Last week I spoke at Ancient City Ruby Conference where the organizers encouraged people to participate in a Ruby programming challenge called Snake Case. I benchmarked a number of different ways to solve the challenge in Ruby and present the results here.

Here's the challenge:

THE ANCIENT CITY RUBY 2016 PROGRAMMING CHALLENGE

You've just arrived in sunny St. Augustine, and find yourself amazed by the visionary civic planning that would result in the area in which you now stand: a street grid exactly 10 blocks square.

You're in the northwest corner of this 10 by 10 block area, and would like to take a scenic walk to the southeast corner, while only ever moving south or east.

As you begin walking, you wonder to yourself, "how many different paths could I take from this northwest corner to the southeast corner?"

You quickly note that if the downtown area were only a 2 block by 2 block grid, there would be 6 distinct paths from one corner to the other: It's worth nothing that the intent of the problem was to calculate the correct number of "optimal" paths along the blocks, so a meandering path does not count. Starting at the northwest corner of a 10x10 grid, there will be 20 moves in any valid path: 10 moves south and 10 moves east.

### Recursion

How about a recursive solution? Consider that for any location `h, w` on the grid, there are either one or two incoming paths oriented in the south or west direction, one coming from neighbor `h-1, w` and the other coming from neighbor `h, w-1`.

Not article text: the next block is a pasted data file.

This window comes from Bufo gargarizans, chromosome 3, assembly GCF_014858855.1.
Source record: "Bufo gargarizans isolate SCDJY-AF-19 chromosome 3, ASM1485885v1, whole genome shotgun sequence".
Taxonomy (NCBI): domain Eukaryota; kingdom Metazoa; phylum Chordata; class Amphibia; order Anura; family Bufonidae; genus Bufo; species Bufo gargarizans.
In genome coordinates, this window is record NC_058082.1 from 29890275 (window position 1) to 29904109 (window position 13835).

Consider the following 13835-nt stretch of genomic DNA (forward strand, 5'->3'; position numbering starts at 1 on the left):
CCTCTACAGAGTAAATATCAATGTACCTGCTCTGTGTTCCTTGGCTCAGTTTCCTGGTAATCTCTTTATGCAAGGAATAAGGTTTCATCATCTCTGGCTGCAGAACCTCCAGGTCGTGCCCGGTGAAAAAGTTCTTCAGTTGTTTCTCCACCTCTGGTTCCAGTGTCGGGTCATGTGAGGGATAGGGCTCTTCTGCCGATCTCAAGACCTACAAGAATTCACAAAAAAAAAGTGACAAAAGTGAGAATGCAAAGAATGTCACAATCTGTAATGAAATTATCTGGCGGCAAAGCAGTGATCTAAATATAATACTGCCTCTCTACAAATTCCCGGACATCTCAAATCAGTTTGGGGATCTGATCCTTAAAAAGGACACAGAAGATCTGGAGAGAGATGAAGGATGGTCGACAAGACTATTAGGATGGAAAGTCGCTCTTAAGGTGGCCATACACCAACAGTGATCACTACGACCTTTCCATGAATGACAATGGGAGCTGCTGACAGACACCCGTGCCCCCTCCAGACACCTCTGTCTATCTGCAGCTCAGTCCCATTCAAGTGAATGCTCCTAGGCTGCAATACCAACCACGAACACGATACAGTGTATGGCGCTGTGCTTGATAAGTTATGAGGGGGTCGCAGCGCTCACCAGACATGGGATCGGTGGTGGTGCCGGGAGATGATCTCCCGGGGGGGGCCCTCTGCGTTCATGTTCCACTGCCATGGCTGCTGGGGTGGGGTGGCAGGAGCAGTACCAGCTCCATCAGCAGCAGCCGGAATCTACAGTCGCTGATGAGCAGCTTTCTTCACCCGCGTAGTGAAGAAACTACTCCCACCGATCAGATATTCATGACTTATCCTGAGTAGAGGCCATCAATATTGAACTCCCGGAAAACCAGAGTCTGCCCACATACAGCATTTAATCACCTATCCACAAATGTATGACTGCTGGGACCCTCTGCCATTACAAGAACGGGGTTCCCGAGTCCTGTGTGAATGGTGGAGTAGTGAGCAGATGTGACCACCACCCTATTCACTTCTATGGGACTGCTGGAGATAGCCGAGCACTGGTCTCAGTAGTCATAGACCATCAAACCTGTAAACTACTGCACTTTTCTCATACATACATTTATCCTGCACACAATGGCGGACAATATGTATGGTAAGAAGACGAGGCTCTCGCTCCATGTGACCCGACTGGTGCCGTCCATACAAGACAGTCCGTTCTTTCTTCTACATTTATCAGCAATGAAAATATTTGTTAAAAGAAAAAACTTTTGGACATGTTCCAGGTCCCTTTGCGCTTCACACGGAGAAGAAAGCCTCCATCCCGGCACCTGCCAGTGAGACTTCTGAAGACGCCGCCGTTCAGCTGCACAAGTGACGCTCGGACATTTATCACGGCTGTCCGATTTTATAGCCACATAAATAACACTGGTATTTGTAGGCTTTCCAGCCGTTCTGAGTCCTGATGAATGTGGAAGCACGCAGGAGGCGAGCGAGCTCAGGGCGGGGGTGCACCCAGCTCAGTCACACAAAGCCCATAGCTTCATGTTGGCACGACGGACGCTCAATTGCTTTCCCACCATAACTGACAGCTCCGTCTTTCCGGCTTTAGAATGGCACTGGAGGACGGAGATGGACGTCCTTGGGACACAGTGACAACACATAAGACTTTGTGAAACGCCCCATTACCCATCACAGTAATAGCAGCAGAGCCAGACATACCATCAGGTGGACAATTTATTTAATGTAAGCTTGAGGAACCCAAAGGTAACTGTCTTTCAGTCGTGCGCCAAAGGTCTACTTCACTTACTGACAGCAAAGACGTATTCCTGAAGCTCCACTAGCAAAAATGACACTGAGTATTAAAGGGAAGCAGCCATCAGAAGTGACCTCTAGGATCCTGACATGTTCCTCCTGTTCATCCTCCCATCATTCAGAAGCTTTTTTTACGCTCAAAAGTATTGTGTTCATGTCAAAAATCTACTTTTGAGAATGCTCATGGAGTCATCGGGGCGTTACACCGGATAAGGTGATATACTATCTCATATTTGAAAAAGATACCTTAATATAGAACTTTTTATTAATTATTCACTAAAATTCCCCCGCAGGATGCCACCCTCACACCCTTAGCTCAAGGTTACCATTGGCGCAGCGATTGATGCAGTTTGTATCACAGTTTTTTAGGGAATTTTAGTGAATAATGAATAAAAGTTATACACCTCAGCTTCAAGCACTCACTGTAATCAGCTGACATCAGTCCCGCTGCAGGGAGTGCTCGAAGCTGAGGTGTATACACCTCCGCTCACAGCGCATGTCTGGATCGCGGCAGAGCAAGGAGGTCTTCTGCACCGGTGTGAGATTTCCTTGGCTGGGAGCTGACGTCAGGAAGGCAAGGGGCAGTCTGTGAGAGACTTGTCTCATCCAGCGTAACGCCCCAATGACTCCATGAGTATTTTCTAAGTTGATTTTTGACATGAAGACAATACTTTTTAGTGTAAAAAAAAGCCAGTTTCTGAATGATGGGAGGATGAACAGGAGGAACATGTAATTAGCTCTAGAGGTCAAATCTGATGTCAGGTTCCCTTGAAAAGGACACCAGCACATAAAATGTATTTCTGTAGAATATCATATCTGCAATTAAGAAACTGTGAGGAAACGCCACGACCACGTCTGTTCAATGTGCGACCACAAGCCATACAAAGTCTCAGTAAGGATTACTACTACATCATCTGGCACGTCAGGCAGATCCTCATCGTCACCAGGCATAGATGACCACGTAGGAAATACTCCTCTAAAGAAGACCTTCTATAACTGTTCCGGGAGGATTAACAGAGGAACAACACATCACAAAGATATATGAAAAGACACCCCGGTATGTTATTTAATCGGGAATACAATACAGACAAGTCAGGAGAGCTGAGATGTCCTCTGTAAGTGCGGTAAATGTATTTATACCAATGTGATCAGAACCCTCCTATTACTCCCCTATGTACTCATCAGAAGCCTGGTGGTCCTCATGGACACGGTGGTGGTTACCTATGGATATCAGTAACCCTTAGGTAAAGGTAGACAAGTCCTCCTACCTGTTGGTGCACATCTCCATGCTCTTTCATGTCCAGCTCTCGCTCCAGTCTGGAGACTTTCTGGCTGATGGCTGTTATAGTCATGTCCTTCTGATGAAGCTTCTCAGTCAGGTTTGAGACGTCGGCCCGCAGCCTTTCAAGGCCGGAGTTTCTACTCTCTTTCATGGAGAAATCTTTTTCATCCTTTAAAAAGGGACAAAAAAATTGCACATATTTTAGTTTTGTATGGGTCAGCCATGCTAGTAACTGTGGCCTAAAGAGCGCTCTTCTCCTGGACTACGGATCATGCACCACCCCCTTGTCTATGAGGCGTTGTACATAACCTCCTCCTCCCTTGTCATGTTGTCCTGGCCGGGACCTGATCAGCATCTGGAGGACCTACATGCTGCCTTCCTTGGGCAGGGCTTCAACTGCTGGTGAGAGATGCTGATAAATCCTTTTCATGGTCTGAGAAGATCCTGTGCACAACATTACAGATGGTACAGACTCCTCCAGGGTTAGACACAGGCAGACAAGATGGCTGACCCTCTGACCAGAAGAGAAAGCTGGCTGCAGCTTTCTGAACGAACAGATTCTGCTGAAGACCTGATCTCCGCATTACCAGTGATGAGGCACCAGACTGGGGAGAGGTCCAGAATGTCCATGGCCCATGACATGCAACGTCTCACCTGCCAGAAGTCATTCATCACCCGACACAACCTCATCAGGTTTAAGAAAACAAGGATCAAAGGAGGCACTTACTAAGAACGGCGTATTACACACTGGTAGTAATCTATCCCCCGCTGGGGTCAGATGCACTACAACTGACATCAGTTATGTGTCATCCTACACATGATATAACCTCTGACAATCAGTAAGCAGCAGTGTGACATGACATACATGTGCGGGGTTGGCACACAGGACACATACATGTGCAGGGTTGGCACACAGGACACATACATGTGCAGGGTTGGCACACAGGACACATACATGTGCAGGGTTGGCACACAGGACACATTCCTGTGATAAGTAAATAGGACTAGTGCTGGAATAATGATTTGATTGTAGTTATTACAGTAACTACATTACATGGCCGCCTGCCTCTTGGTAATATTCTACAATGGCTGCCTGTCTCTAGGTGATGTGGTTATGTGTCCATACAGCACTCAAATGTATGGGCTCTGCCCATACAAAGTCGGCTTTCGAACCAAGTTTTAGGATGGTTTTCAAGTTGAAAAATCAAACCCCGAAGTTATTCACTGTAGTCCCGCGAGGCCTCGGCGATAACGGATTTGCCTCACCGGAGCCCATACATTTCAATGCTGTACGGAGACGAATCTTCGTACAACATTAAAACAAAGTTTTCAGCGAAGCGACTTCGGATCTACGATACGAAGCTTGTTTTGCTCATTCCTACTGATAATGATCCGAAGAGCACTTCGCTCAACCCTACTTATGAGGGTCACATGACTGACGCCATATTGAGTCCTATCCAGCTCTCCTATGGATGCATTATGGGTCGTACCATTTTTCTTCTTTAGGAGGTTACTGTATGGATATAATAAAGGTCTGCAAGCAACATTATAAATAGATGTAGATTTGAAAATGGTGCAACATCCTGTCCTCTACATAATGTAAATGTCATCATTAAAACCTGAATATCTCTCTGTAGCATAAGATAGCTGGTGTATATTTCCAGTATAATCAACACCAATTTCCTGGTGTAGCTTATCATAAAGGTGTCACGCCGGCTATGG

This means that the solution for the given location is the sum of two subproblems: the number of paths arriving at location `h-1, w` plus the number of paths arriving at location `h, w-1`. In pseudocode:

``````path_count(h, w) = path_count(h-1, w) + path_count(h, w-1)
``````

The exception to this rule is if either `h` or `w` are on the "edges", meaning the value is 0. In this case, there's only 1 path that can reach these locations.

Now we have enough information to construct a recursive solution to the problem:

``````# recursive
def path_count(h, w)
return 1 if h == 0 || w == 0

path_count(h-1, w) + path_count(h, w-1)
end
``````

The expected result for a 10x10 grid is `184,756`.

``````path_count(10, 10)
# => 184756
``````

This works! Let's consider some alternative approaches.

### Binary and Binomial

Ray Hightower, who also spoke at ACR, recently published a nice writeup of a "brute force" solution in Ruby, C, and Go. Please check out his detailed explanation of both a mathematical and brute force solution in Ruby.

The mathematics approach is a factorial: given a 10x10 grid, we want to construct 20 moves where 10 moves are "south" and 10 moves are "east". We could represent this conceptually as a bit map, where the total number of bits is 20^2, or `(h+w)**2` where `h` is the height and `w` is the width of the grid. It turns out this can be represented as a binomial coefficient often expressed as: Ray provided a nice LaTex-formatted description of the mathematics involved. Translated into a general Ruby function, this can be expressed in factorials.

``````# factorial
def path_count(h, w)
(h+w).downto(h+1).reduce(:*) / w.downto(1).reduce(:*)
end
``````

This function gives the correct solution for 10x10: `184,756`.

``````path_count(10, 10)
# => 184756
``````

A "brute-force" solution counts up all the "1" bits in all possible combination of bits from 0 to 2^(h+w), or 2^20 in our case of a 10x10 grid.

Expressed in a general Ruby function:

``````# brute force
def path_count(h, w)
(0..(2**(h+w))).count { |x| x.to_s(2).chars.count("1") == n }
end
``````

The total number of bits to explore is equal to `2**(h+w)`. We count how many of those numbers, when expressed as binary with `x.to_s(2)` have 10 "1" bits.

### Iteration